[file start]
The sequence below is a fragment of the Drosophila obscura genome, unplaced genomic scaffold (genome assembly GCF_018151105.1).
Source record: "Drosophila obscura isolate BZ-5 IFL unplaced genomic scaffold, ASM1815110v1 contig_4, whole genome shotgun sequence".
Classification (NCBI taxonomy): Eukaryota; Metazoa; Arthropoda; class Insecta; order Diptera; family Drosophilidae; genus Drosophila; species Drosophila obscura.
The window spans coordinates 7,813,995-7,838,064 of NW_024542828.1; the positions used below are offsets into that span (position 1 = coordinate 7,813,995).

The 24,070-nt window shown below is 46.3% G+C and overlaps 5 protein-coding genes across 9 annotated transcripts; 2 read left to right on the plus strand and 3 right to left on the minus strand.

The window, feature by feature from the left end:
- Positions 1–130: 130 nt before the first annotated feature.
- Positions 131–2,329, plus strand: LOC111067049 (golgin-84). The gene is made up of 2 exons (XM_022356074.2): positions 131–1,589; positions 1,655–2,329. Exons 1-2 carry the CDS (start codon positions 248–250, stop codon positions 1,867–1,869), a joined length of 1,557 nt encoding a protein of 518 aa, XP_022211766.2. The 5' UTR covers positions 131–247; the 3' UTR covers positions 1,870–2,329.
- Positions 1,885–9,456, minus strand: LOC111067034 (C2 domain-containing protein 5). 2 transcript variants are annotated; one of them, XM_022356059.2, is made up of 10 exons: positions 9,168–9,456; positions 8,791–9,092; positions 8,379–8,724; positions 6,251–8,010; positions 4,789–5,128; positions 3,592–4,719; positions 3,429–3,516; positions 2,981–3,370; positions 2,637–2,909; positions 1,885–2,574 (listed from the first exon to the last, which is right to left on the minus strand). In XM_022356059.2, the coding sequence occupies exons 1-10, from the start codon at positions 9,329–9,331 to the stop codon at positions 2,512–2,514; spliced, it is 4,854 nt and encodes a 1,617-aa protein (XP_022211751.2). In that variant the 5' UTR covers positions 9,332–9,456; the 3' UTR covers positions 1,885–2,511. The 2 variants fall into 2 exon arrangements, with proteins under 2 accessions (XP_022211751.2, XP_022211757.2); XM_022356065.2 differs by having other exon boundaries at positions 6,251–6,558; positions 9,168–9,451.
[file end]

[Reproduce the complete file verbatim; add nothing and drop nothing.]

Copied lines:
The sequence below is a fragment of the Drosophila obscura genome, unplaced genomic scaffold (genome assembly GCF_018151105.1).
Source record: "Drosophila obscura isolate BZ-5 IFL unplaced genomic scaffold, ASM1815110v1 contig_4, whole genome shotgun sequence".
Classification (NCBI taxonomy): Eukaryota; Metazoa; Arthropoda; class Insecta; order Diptera; family Drosophilidae; genus Drosophila; species Drosophila obscura.
The window spans coordinates 7,813,995-7,838,064 of NW_024542828.1; the positions used below are offsets into that span (position 1 = coordinate 7,813,995).

The 24,070-nt window shown below is 46.3% G+C and overlaps 5 protein-coding genes across 9 annotated transcripts; 2 read left to right on the plus strand and 3 right to left on the minus strand.

The window, feature by feature from the left end:
- Positions 1–130: 130 nt before the first annotated feature.
- Positions 131–2,329, plus strand: LOC111067049 (golgin-84). The gene is made up of 2 exons (XM_022356074.2): positions 131–1,589; positions 1,655–2,329. Exons 1-2 carry the CDS (start codon positions 248–250, stop codon positions 1,867–1,869), a joined length of 1,557 nt encoding a protein of 518 aa, XP_022211766.2. The 5' UTR covers positions 131–247; the 3' UTR covers positions 1,870–2,329.
- Positions 1,885–9,456, minus strand: LOC111067034 (C2 domain-containing protein 5). 2 transcript variants are annotated; one of them, XM_022356059.2, is made up of 10 exons: positions 9,168–9,456; positions 8,791–9,092; positions 8,379–8,724; positions 6,251–8,010; positions 4,789–5,128; positions 3,592–4,719; positions 3,429–3,516; positions 2,981–3,370; positions 2,637–2,909; positions 1,885–2,574 (listed from the first exon to the last, which is right to left on the minus strand). In XM_022356059.2, the coding sequence occupies exons 1-10, from the start codon at positions 9,329–9,331 to the stop codon at positions 2,512–2,514; spliced, it is 4,854 nt and encodes a 1,617-aa protein (XP_022211751.2). In that variant the 5' UTR covers positions 9,332–9,456; the 3' UTR covers positions 1,885–2,511. The 2 variants fall into 2 exon arrangements, with proteins under 2 accessions (XP_022211751.2, XP_022211757.2); XM_022356065.2 differs by having other exon boundaries at positions 6,251–6,558; positions 9,168–9,451.